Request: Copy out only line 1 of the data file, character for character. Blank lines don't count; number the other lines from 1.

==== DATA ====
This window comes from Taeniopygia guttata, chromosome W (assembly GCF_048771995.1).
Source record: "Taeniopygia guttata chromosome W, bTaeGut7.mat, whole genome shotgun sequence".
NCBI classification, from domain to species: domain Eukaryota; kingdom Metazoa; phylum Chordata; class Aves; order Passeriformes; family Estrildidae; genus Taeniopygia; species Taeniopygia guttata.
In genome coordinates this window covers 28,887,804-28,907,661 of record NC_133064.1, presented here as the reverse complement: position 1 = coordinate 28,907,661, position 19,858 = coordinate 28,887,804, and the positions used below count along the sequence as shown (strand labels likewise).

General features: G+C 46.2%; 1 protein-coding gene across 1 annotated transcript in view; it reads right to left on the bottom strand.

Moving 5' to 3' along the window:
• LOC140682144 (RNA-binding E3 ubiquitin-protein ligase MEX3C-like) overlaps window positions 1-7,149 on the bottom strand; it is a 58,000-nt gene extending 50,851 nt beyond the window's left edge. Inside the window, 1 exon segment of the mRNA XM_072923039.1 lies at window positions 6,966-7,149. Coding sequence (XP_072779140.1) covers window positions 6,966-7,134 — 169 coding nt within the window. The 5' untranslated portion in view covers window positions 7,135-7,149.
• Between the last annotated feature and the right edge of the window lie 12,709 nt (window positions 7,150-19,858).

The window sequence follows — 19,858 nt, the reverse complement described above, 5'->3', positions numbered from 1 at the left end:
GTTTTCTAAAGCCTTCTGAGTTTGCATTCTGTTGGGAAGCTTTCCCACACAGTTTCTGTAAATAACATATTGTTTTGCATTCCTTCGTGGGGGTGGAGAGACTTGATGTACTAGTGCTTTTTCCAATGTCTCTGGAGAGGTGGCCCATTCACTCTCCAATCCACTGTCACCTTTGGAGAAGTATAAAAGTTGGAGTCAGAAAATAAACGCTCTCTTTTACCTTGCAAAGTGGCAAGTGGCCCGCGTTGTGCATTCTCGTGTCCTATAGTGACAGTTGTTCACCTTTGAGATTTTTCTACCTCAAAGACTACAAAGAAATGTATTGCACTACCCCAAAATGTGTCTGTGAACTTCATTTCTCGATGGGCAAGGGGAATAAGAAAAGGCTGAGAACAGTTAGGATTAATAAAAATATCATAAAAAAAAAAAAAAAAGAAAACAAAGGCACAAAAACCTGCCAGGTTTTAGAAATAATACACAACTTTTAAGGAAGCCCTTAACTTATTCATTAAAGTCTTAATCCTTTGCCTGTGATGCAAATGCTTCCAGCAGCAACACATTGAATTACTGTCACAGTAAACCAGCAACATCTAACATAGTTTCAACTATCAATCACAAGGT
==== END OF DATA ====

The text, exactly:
This window comes from Taeniopygia guttata, chromosome W (assembly GCF_048771995.1).